minor leagues

I cannot understate how fortunate I feel to have had a chance to speak with Dirk Hayhurst on the Cover the Bases podcast. His book The Bullpen Gospels: Major League Dreams of a Minor League Veteran is receiving critical comparisons to classics such as The Catcher in the Rye and to the baseball standard Ball Four. I am convinced that many years from now I will pridefully point to this episode and exclaim, “I spoke for 40 minutes to Dirk Hayhurst about The Bullpen Gospels!”. 

This page turner will make you alternately laugh or cry, as Dirk presents both the camaraderie of being one of the guys trying to make it to the bigs and the hardships of reaching for the dream while surviving a dysfunctional family.

As readers, we are fortunate that this book is not just another pulp expose of what we have come to expect from “behind the scenes” baseball books, rather it is a thought provoking glimpse from someone who wants to deliver a critique of what it means to be a man inside the uniform of a major leaguer.  We get to read about, and celebrate,  the healing that he has experienced … only because he has shown us the pain and suffering he has endured through challenges on and off the field.

The title for this book comes from the column that Dirk had written for his hometown newspaper called the Canton Repository. The Bullpen Gospels does hint at the higher wisdom that Dirk uncovers during the most important episodes in the book.  After having a difficult outing in front of the top management of the organization, he is confronted with his alcoholic brother’s desire to reach out to those he has hurt in the past.  While Dirk is in no mood to forgive so easily, he comes to the realization that all he has been striving for is right in front of him.  That the true measure of the person underneath the uniform, is how he deals with adversity.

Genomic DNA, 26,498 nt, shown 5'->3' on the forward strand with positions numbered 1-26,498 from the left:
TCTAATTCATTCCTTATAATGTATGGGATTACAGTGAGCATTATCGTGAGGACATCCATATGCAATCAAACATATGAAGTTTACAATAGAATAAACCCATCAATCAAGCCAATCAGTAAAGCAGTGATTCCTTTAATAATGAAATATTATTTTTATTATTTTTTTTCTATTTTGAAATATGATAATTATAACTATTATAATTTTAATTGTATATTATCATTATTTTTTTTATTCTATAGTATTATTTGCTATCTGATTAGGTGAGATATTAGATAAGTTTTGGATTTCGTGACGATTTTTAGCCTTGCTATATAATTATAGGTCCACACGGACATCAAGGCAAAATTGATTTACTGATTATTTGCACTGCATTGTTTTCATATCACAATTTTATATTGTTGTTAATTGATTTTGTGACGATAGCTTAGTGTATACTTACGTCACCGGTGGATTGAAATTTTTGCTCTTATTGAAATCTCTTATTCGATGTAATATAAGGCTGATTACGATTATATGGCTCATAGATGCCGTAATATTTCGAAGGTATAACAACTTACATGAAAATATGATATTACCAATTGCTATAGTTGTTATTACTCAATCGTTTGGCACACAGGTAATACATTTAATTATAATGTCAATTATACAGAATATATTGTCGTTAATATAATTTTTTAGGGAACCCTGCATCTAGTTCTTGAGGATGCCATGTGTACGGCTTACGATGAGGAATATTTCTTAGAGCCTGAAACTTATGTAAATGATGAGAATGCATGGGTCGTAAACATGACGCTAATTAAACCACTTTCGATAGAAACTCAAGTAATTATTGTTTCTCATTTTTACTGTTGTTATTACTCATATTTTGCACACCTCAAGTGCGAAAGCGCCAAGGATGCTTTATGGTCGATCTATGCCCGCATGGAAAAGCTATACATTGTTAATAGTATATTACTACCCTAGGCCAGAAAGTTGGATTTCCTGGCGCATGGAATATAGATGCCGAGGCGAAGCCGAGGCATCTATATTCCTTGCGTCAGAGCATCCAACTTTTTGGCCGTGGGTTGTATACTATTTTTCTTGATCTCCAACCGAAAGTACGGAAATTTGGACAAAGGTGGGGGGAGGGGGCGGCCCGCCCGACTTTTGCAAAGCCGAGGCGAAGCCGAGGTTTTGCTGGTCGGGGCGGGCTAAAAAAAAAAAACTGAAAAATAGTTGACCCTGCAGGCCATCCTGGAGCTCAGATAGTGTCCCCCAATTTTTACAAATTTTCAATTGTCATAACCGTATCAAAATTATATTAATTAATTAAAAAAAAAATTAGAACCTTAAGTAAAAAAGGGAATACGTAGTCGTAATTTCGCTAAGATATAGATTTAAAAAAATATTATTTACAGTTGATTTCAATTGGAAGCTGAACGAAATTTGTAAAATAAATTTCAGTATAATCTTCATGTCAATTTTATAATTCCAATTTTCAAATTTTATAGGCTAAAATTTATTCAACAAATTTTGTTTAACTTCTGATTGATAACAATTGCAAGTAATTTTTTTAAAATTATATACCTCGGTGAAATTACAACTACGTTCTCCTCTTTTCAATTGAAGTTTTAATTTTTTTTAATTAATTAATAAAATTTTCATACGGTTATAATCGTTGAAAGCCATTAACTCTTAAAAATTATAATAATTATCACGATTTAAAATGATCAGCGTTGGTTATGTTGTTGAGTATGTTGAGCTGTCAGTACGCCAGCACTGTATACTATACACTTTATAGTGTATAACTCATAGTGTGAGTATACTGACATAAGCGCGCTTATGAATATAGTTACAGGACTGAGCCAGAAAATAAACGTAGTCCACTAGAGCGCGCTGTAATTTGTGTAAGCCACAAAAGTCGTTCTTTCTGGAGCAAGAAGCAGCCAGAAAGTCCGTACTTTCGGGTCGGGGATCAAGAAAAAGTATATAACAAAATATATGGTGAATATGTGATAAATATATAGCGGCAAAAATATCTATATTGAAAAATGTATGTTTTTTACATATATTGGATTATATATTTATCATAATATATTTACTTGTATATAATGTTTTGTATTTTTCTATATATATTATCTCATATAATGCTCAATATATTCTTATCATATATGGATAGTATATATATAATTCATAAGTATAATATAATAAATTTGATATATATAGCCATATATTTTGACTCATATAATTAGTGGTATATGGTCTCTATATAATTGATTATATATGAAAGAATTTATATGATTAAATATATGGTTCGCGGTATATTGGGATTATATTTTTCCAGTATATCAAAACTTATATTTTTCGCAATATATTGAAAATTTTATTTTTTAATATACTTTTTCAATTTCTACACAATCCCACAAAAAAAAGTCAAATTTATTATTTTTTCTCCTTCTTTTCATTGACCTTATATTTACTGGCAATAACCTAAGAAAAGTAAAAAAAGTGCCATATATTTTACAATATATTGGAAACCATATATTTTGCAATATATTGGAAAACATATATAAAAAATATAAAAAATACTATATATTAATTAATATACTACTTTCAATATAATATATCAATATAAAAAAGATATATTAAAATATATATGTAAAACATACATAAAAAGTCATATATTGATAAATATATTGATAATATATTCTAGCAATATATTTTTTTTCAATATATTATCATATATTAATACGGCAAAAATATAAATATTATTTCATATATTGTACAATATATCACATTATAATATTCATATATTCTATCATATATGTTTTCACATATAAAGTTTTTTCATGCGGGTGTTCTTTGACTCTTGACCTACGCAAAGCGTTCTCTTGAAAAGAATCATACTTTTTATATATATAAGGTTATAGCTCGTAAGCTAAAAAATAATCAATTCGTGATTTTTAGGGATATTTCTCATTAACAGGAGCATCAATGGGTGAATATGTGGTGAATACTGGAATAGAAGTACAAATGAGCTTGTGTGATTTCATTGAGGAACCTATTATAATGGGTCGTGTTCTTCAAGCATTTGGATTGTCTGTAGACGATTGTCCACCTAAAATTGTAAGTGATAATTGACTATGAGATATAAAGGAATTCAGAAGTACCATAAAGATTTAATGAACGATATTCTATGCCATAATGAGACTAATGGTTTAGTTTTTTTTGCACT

Meanwhile, Dirk’s roommate Frenchy is distraught over his own perceived failings until Dirk can set him straight on the realities of baseball. It was at this moment that Dirk became aware of the wisdom that he had acquired within the game, as well as the vision to see what he would become if he bought into the sport as the single driving force in his life.

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Tim Sommer was drafted out of high school by the Baltimore Orioles and spent 8 years in the organization. He experienced great joys and elation as he progressed through the system, learning the ropes from experienced veterans and wise coaches. He also experienced the ruthless and heartless treatment that can come upon individuals attempting to achieve the ultimate dream.

Tim joins us on this episode of the Cover the Bases podcast to discuss his experiences documented in the book Beating About the Bushes.  The book is published by Infinity Publishing.

The motivation for getting this personal story in writing came from Tim’s family.  As he would regale them with his endeavors in professional baseball, it became apparent that in order to record and share these life experiences, he needed to document them in a book.  That is what we are attempting to do here at Baseballisms.com, collect and curate personal baseball stories for posterity sake.

Growing up in rural Ohio, Tim was fortunate to have been discovered by a bird dog scout traveling the area looking for prospects. The scout, with a day job in a steel mill, had come across a slim kid with glasses who could fire a blazing fastball.  Upon signing his first professional contract, Tim had one thing on his mind and that was making a visit to the home of Lefty Grove.  Upon greeting one of the newest members of the brethren of professional ballplayers, Lefty took Tim into the house and spent the afternoon chatting about baseball.

Throughout the book, Tim provides a look at events and human interest stories that were transpiring during these revolutionary times in the country.  He has an exquisite tale about a hitchhiker he encountered on a roadtrip down to spring training and how they would cross paths later in life.  It is an example of the influence that baseball can have on us, no matter what life’s circumstances may bring.

Tim had numerous influences in his baseball career, including three significant managers.  His manager at Ohio University was Bob Wren.  Coach Wren had the decisive conversation with him prior to accepting the contract from the Orioles.

Within the Orioles organization there were two managers who stand out in the telling of this story.  One was a stalwart of the organization who epitomized every aspect of the Oriole legacy, Cal Ripken.  The other was with the organization for only a short period of time, had major league success with another ballclub, but unquestionably derailed Tim’s progression to the majors, Darrell Johnson.

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